By the way, another huge flaw in the article is the part that brings up Detroit’s 4% property tax. It sounds high, but it’s 4% of a very low property value; the actual cost to the homeowner is a lot lower than in other cities, where property taxes might be just 1.5% but property values are an order of magnitude higher. This is why I bring up the chronology: if Detroit had hiked property taxes to 4% in 1960 to pay for public pensions and subsequently the city had crashed it would provide evidence for the conservative theory of city decline. But that’s not what happened – property taxes are only high in percentage terms because property values are so low.

    Ultimately, all taxes are on income. The affordability of property taxes in the short term is about people’s incomes, not property values. For example, Prop 13 came in response to rising property taxes as a percentage of income (especially fixed income), as property values rose rapidly. Detroit is poorer than the national average, but it’s not one tenth as poor, while its median housing price is around one tenth the national median. If the mean is also one tenth the national mean, then the city’s property tax rate as a percentage of income is actually lower than the national average.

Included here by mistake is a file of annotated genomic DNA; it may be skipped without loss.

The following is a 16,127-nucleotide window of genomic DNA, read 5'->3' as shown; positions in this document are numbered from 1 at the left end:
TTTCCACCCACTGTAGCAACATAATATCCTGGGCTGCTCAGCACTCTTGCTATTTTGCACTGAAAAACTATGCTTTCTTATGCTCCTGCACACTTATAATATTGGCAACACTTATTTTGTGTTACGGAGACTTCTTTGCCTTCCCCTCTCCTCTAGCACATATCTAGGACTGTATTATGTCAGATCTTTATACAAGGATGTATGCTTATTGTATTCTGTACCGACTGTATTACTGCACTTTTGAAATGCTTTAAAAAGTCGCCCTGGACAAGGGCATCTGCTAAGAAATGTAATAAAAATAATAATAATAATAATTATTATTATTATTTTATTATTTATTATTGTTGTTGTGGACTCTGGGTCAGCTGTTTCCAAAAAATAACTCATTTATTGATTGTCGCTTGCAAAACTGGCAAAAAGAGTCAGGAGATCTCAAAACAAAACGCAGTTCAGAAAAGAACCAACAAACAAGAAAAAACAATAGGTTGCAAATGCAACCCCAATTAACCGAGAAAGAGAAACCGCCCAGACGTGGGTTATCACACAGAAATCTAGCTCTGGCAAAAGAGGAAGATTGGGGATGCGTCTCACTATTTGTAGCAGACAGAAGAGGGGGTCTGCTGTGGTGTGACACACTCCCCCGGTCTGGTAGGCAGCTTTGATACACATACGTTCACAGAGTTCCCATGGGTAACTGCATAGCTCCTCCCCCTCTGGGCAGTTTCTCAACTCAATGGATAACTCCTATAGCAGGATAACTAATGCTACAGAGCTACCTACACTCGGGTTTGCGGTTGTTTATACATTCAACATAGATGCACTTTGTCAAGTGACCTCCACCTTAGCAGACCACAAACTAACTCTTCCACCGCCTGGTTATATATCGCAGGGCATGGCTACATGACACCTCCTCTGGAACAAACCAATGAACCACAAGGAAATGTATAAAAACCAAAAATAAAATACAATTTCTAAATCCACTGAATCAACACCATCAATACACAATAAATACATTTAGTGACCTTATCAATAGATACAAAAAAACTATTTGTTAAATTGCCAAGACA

Also, as a note to people saying that because government was racist, it’s fine to blame government in general: no. Just, no. Modern conservative opposition to government is not and has never been about local government efforts to disenfranchise blacks; on the contrary, Buckley supported those efforts, and more recently the Manhattan Institute has supported urban police brutality toward minorities. It’s always been about opposition to government programs to help the poor, and beginning in the 1960s to government programs to fight racism such as affirmative action and the Voting Rights Act. The sort of government problems relevant to conservative critiques of city government is things like CUNY’s open admissions and Lindsay’s reaction to riot threats rather than a combination of private- and public-sector redlining.

  26. The article is unpersuasive for two reasons. First, plenty of other places have high taxes and powerful unions, and yet are far more prosperous than Detroit (such as New York City where I live). Second, even if left-wing politics are responsible for Detroit’s decline, such politics were caused by the very pro-sprawl policies Kotkin no doubt supports. Government built highways to make it easier for people to move to suburbia, so when white middle-class voters left town, the only people left were lower-class blacks, who tend to favor economically liberal Democrats.

  27. Nathanael says: